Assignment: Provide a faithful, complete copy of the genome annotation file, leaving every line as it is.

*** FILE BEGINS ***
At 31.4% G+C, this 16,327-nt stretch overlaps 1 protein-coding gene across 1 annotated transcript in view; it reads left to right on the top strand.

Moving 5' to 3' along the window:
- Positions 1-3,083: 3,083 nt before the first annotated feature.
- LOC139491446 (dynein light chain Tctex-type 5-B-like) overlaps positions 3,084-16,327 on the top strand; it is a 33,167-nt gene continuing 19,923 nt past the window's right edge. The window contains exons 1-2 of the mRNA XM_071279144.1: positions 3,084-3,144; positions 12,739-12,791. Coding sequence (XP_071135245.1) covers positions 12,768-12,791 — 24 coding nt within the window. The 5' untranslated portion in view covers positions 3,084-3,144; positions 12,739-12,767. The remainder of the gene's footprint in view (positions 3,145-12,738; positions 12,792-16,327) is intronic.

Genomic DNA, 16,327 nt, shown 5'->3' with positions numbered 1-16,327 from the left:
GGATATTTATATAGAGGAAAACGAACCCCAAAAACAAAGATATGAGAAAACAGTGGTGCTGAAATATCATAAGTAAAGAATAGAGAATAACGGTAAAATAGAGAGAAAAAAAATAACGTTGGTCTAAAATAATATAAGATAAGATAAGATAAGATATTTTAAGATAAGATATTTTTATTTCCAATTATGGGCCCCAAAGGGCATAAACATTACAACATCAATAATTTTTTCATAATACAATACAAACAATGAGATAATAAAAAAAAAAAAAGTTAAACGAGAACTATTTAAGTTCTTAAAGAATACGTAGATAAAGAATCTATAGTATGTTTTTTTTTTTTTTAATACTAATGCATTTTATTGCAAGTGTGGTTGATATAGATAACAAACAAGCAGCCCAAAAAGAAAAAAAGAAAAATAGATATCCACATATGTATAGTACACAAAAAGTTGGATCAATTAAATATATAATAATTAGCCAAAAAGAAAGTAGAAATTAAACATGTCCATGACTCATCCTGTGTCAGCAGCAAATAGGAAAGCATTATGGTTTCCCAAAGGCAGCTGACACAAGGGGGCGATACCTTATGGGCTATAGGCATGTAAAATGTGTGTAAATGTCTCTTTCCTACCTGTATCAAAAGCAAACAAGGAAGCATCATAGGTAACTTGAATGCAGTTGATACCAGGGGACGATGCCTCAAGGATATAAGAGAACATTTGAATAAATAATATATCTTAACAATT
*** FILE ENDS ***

At 31.4% G+C, this 16,327-nt stretch overlaps 1 protein-coding gene across 1 annotated transcript in view; it reads left to right on the top strand.

Moving 5' to 3' along the window:
- Positions 1-3,083: 3,083 nt before the first annotated feature.
- LOC139491446 (dynein light chain Tctex-type 5-B-like) overlaps positions 3,084-16,327 on the top strand; it is a 33,167-nt gene continuing 19,923 nt past the window's right edge. The window contains exons 1-2 of the mRNA XM_071279144.1: positions 3,084-3,144; positions 12,739-12,791. Coding sequence (XP_071135245.1) covers positions 12,768-12,791 — 24 coding nt within the window. The 5' untranslated portion in view covers positions 3,084-3,144; positions 12,739-12,767. The remainder of the gene's footprint in view (positions 3,145-12,738; positions 12,792-16,327) is intronic.

Genomic DNA, 16,327 nt, shown 5'->3' with positions numbered 1-16,327 from the left:
GGATATTTATATAGAGGAAAACGAACCCCAAAAACAAAGATATGAGAAAACAGTGGTGCTGAAATATCATAAGTAAAGAATAGAGAATAACGGTAAAATAGAGAGAAAAAAAATAACGTTGGTCTAAAATAATATAAGATAAGATAAGATAAGATATTTTAAGATAAGATATTTTTATTTCCAATTATGGGCCCCAAAGGGCATAAACATTACAACATCAATAATTTTTTCATAATACAATACAAACAATGAGATAATAAAAAAAAAAAAAGTTAAACGAGAACTATTTAAGTTCTTAAAGAATACGTAGATAAAGAATCTATAGTATGTTTTTTTTTTTTTTAATACTAATGCATTTTATTGCAAGTGTGGTTGATATAGATAACAAACAAGCAGCCCAAAAAGAAAAAAAGAAAAATAGATATCCACATATGTATAGTACACAAAAAGTTGGATCAATTAAATATATAATAATTAGCCAAAAAGAAAGTAGAAATTAAACATGTCCATGACTCATCCTGTGTCAGCAGCAAATAGGAAAGCATTATGGTTTCCCAAAGGCAGCTGACACAAGGGGGCGATACCTTATGGGCTATAGGCATGTAAAATGTGTGTAAATGTCTCTTTCCTACCTGTATCAAAAGCAAACAAGGAAGCATCATAGGTAACTTGAATGCAGTTGATACCAGGGGACGATGCCTCAAGGATATAAGAGAACATTTGAATAAATAATATATCTTAACAATT